The Fifth Sunday of Lent [B]
Jeremiah 31:31-34 ─ Hebrews 5:7-9 ─ John 12:20-33
March 25, 2012
“Amen, amen, I say to you: Unless a grain of wheat falls to the ground and dies,
it remains just a grain of wheat.” [John 12:24]
He doesn’t seem to answer them. Did you notice that? They asked Jesus a question, and the answer He gives doesn’t seem to correspond at all! Has this ever happened in your prayer life? Have you ever gotten mad at God because you ask Him what seems like a simple question, and He either: (A) doesn’t answer; or (B) gives an answer that seems off in left field? If so, today’s Gospel passage has something to show you.
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Actually, Jesus does answer their question. They’re Greeks—foreigners—who are in the Holy Land for Passover. Their request is simple: they want to see Jesus. Most of our requests of God are simple. I’d be willing to bet that most of you don’t make elaborate requests of God, asking Him for a million dollars, or a new sports car, or a round-the-world cruise. We know better. We know that God doesn’t answer splashy, flashy prayers. And so we make simple requests, such as: “we would like to see Jesus.”
But these foreigners’ simple request doesn’t get them a simple answer. In reply to their simple request of six words—“we would like to see Jesus”—Jesus answers them with 118 words. He has a lot to say in response to their simple request. But it’s not just the length of what He says that overwhelms. Listen to what Jesus shows us in His words.
The word “hour” is the key to what Jesus is driving at. Jesus uses the word “hour” three times in these 118 words. He’s not using this word in the practical sense of “sixty minutes”. He’s speaking of His “hour” in the spiritual sense of focus; in the sense of goal; in the sense of His vocation on earth. Here the entire Gospel is reaching its point.
Jesus was sent into our world for only one reason. He was not sent down here to work miracles. His miracles only serve to prepare people to accept His vocation for who He is. He was not sent down here to teach. His teaching only serves to prepare His disciples to live His vocation in their lives. Jesus’ vocation is to die on the Cross: It was for this purpose that [Jesus] came to this hour. To see Jesus at this “hour” is to see Jesus for who He is.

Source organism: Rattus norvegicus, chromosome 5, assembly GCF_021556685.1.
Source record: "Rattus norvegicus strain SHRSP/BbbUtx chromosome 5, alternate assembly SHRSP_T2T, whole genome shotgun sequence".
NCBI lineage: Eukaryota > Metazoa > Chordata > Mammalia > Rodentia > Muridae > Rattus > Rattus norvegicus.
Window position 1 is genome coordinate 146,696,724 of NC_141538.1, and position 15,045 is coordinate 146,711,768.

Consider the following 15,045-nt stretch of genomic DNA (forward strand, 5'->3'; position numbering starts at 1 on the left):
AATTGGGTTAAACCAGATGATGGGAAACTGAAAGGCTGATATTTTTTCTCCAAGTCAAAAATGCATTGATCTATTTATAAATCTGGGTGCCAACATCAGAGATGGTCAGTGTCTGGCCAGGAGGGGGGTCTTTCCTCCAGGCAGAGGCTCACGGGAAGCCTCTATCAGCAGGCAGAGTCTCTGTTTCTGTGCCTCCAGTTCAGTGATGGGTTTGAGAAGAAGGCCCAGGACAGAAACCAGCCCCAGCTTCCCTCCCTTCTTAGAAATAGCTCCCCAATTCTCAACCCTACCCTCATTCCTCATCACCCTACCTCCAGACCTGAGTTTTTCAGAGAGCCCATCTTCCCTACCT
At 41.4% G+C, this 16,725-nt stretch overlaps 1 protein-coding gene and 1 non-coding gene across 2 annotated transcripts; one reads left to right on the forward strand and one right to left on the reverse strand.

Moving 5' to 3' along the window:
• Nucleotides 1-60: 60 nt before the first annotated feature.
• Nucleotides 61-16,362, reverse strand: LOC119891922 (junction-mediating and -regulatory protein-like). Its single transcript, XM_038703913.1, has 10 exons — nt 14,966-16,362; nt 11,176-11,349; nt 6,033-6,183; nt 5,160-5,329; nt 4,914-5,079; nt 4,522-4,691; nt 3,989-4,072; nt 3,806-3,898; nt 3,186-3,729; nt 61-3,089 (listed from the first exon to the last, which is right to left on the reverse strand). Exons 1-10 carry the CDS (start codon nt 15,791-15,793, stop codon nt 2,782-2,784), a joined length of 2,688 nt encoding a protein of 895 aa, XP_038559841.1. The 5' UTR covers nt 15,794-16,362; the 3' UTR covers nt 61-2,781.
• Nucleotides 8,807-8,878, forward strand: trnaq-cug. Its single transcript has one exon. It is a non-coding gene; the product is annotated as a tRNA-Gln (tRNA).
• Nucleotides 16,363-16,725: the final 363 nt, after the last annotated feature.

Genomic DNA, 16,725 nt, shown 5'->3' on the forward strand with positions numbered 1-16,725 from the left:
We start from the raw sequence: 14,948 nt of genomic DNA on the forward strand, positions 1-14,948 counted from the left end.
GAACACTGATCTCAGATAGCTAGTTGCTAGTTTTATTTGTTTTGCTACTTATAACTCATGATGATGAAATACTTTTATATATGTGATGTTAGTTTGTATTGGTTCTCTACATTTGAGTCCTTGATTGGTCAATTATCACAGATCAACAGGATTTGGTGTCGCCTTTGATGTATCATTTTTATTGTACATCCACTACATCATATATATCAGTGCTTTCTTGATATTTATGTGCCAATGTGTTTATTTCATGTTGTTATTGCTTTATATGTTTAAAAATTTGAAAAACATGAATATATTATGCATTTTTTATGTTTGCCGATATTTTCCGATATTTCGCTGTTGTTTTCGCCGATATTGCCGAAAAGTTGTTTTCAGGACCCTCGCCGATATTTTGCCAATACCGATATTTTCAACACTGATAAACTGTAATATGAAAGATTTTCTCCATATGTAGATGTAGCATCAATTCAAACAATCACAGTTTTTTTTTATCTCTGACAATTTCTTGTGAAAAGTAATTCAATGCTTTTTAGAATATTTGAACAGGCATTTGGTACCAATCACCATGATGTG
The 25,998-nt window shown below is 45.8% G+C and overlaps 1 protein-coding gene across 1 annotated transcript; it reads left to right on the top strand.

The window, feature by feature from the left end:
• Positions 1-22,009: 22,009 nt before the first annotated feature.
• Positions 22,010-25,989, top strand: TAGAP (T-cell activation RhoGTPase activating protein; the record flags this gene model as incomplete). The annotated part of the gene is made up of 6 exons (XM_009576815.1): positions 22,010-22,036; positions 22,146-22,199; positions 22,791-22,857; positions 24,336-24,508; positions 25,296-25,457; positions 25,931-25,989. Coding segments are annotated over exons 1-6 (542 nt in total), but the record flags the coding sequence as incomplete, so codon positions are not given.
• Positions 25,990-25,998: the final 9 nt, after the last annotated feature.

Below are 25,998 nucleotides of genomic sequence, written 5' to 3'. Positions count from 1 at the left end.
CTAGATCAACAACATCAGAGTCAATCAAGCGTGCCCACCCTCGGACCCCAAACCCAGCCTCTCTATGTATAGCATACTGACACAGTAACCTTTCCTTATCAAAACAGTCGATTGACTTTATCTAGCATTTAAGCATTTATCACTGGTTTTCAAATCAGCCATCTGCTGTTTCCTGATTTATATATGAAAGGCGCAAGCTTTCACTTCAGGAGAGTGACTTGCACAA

These foreigners, when they ask to see Jesus, don’t realize what they’re asking. Most likely they’re simply asking for an audience with Jesus. It’s not that these foreigners are like the man born blind. It’s not their corneas or retinas causing the problem, but the crowds. Today’s Gospel passage is from the twelfth chapter of John, and this event took place right after Jesus’ triumphal entry into Jerusalem, just days before His Death. Jesus was now well-known—famous or infamous, depending upon your point of view—but surrounded by crowds nonetheless. So if you were a foreigner, you had to know someone who knew someone to get to Jesus. This sheds some light on why the Evangelist mentions that these foreigners chose Philip, who was from Bethsaida in Galilee, for help in getting to see Jesus.
Jesus reveals to these foreigners that He’s going to grant their request very soon. Jesus knows, though the foreigners don’t, that His death is only days away, and His death is the answer. The last two sentences of today’s Gospel passage show this. Jesus concludes His long response to them by declaring: “And when I am lifted up from the earth, I will draw everyone to myself.” He said this indicating the kind of death He would die.
Jesus’ death is the answer to their request. They may have been wanting an audience with Jesus. But Jesus wanted something else. Jesus wanted these foreigners to see Him for who He truly is: the God whose love is such that He would die in order to reconcile them with God His Father.
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God does not always answer our requests as we want. He does always answer our requests as He wants. Maybe that sounds obvious: God always answers our requests as He wants. But what’s even more obvious, the older we grow, is that what we want and what God wants are too often not the same thing. In other words, our individual human will is not united with God’s will. This is where spiritual and moral growth take place in a Christian’s life: in us answering, in our heart of hearts, the rhetorical question, “Is our prayer about getting God to agree with what we want, or is our prayer a means by which to see into God’s Will, and to grow into it?”
On the Cross, Jesus draws everyone to Himself. God wants everyone to see Him for who He is, and nowhere is it more clear who He is then when Jesus is lifted up from the earth. But God never over-rides human free will. In his fallen human nature, man may have weak and sinful freedom. But even in weakness, man is still free. God draws everyone to Himself, like a current drawing objects downstream. But each of us is free to swim against the current if we will to do so.
In the Cross, your individual, fallen human will conforms to God’s divine will. You have to want to be there. You have to want to be with Jesus in the Hour that is coming soon: in that very moment of sacrificing the self, which gives us the chance to love as God loves.